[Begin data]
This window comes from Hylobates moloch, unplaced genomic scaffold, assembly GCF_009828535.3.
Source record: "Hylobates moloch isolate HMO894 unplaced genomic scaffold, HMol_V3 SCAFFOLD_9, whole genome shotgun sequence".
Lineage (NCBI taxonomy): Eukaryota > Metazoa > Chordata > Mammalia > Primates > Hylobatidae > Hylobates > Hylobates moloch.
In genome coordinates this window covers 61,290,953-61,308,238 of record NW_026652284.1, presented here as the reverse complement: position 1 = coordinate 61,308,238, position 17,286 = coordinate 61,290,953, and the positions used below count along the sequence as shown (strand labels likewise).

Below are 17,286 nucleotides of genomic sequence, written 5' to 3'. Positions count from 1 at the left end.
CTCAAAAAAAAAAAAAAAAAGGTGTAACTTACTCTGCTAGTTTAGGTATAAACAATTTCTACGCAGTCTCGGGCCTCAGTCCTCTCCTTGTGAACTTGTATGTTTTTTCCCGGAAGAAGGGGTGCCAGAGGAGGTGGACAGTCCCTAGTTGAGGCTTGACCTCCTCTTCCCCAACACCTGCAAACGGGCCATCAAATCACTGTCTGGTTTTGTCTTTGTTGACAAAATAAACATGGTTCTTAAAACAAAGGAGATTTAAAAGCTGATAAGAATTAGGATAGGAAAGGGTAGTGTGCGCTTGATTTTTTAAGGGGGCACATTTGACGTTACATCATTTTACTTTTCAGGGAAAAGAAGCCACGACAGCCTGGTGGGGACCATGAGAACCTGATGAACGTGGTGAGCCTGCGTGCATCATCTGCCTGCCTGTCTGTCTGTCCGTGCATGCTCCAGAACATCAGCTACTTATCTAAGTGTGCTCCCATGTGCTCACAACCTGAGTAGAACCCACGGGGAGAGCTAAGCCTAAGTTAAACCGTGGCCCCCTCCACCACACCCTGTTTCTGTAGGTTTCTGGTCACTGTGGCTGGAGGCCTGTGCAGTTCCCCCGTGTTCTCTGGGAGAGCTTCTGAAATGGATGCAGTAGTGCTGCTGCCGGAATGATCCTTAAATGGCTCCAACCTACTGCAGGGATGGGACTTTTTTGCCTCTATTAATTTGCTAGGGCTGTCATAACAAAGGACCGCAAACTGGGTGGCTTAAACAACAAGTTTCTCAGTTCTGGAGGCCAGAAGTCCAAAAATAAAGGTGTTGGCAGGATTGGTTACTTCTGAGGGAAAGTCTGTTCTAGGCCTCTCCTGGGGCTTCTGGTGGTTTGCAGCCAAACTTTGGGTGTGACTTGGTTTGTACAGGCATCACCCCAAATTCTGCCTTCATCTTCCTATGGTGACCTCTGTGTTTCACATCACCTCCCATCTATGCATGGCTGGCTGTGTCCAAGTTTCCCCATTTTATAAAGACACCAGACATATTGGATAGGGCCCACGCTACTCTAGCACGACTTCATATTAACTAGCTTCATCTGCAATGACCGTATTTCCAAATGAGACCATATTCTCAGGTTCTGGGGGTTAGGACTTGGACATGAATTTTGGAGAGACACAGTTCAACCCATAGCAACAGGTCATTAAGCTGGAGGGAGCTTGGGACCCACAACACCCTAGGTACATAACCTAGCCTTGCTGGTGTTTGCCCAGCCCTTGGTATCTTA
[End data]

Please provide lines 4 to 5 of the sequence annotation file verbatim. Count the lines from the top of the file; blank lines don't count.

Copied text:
In genome coordinates this window covers 61,290,953-61,308,238 of record NW_026652284.1, presented here as the reverse complement: position 1 = coordinate 61,308,238, position 17,286 = coordinate 61,290,953, and the positions used below count along the sequence as shown (strand labels likewise).

Below are 17,286 nucleotides of genomic sequence, written 5' to 3'. Positions count from 1 at the left end.